Characterizing eating patterns: a comparison of eating occasion definitions.Am J Clin Nutr. 2015 Nov; 102(5):1229-37.AJ
To date, many approaches have been used to define eating occasions (EOs). A standard definition for EOs is required to facilitate further research.
In this study, we examined the influence of differing definitions of EOs on the characterization of eating patterns.
Cross-sectional dietary data from two 24-h recalls collected during the 2011-12 Australian National Nutrition and Physical Activity Survey (n = 5242 adults, aged ≥19 y) were analyzed. Eight definitions were applied: participant-identified, time-of-day, and 6 neutral definitions (individual EOs separated by different time intervals and/or an additional energy criterion of 210 kJ). Frequency of and total energy intake from meals, snacks, and all EOs were estimated, as appropriate. Differences were tested by using F tests, stratified by sex and age group. Agreement between different definitions of meal and snack frequencies was assessed by using intraclass correlation coefficients (ICCs). For each definition, linear regression was used to estimate the proportion of variance in total energy intake (kJ) and amount of food intake (g) predicted by frequency of EOs and meals and snacks.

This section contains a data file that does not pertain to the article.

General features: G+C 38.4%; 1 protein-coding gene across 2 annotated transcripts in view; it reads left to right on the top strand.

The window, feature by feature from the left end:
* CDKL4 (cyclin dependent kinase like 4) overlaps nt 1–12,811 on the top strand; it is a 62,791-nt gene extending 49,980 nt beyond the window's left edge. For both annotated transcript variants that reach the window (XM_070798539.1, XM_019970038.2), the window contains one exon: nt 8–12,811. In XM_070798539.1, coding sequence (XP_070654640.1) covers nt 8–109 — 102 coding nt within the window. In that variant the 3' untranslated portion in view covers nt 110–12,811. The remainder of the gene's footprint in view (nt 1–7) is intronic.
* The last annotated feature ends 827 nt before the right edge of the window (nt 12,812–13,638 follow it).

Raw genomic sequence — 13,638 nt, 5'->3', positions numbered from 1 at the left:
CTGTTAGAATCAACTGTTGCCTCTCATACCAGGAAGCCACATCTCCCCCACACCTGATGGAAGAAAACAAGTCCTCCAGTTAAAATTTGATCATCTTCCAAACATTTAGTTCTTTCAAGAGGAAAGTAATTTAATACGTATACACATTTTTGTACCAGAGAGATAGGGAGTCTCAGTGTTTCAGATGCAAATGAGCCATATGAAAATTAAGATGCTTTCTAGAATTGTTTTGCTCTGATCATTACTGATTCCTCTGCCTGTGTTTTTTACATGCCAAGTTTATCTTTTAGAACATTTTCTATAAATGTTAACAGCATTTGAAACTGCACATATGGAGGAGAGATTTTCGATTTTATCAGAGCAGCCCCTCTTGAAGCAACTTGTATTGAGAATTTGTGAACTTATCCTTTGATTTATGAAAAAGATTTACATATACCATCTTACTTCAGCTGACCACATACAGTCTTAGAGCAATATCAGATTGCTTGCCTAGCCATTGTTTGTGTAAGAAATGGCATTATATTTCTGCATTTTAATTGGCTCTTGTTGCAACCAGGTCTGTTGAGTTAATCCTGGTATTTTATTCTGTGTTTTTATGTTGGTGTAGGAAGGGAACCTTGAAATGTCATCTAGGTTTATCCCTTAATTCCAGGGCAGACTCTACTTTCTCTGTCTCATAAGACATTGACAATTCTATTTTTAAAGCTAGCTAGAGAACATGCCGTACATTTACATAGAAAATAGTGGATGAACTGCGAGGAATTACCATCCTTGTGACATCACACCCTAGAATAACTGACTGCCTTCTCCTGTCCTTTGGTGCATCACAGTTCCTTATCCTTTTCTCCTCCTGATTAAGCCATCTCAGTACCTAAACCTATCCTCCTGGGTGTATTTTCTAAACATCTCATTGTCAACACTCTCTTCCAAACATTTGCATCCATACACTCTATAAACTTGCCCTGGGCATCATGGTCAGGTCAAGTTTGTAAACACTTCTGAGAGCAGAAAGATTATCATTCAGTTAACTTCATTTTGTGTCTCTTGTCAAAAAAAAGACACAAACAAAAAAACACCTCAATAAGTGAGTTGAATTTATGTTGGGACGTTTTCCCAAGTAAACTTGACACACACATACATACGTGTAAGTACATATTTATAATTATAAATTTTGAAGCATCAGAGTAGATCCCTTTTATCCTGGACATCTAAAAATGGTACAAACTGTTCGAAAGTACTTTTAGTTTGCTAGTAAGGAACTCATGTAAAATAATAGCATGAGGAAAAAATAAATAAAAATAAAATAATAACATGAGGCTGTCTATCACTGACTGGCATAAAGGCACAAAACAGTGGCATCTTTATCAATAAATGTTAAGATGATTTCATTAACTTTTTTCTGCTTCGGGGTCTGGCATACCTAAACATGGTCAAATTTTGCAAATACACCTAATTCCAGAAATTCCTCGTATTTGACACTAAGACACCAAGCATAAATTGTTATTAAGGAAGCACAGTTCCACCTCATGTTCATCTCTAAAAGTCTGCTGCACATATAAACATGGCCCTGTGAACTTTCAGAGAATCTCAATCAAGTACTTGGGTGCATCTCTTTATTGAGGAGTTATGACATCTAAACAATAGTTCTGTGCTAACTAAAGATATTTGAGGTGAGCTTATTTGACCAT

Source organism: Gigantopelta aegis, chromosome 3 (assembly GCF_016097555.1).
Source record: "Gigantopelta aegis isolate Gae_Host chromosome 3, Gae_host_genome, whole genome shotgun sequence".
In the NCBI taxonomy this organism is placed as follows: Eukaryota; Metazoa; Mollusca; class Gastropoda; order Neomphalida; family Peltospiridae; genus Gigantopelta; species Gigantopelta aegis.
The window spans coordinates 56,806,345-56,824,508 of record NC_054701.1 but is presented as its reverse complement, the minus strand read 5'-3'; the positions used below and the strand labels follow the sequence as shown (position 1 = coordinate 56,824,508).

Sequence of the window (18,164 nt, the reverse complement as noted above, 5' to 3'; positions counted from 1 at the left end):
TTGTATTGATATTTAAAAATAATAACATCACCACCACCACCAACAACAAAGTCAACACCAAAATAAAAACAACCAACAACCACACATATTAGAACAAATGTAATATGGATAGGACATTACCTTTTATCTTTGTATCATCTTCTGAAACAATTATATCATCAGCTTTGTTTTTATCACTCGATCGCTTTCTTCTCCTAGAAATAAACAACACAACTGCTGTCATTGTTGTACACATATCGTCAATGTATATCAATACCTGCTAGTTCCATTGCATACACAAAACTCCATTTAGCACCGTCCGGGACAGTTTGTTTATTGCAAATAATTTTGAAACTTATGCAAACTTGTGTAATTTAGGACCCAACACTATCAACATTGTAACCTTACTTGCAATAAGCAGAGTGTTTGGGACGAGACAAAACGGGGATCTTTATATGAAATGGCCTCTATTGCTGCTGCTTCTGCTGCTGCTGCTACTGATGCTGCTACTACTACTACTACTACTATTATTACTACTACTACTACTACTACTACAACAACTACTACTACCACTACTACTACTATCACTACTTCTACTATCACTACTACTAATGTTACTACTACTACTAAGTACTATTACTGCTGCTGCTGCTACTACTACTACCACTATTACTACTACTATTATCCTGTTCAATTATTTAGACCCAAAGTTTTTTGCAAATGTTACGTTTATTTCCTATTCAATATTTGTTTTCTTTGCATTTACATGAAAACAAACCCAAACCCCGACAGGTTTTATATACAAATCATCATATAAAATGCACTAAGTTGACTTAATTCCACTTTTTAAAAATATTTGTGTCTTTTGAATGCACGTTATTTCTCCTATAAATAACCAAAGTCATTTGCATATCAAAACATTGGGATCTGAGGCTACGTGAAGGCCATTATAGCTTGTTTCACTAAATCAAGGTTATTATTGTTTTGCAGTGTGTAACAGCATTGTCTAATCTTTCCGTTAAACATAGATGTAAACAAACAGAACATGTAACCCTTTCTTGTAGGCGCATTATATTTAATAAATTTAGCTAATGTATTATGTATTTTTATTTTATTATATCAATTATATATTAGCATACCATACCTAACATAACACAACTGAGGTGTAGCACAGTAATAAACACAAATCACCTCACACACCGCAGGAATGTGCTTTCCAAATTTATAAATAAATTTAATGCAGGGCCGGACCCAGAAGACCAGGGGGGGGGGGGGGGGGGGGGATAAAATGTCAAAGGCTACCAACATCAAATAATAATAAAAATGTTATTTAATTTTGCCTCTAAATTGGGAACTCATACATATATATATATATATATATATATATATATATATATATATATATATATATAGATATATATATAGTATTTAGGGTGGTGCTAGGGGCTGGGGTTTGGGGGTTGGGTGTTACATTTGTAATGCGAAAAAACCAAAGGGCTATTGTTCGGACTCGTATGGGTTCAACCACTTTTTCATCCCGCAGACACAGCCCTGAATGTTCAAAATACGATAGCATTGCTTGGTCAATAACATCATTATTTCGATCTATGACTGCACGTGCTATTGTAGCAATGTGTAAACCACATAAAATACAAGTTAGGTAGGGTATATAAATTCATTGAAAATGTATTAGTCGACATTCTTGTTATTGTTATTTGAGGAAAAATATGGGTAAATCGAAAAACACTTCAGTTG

Among both sexes and across all age groups, mean frequencies of meals differed between the participant-identified and time-of-day definitions (mean difference range = 0.1-0.3; P < 0.001). There were statistically significant differences between mean frequencies of EOs across the 6 neutral definitions (P < 0.001). There was good agreement for snacks (men: ICC = 0.89; women: ICC = 0.87) but not meal frequencies (men: ICC = 0.38; women: ICC = 0.36) between the participant-identified and time-of-day definitions. The neutral definition (15-min time interval plus energy criterion) best predicted variance in total energy intake (R(2) range = 19.3-27.8).
Different approaches to the definition of EOs affect how eating patterns are characterized, with the neutral definition best predicting variance in total energy intake. Further research that examines how different EO definitions affect associations with health outcomes is needed to develop consensus on a standard EO definition.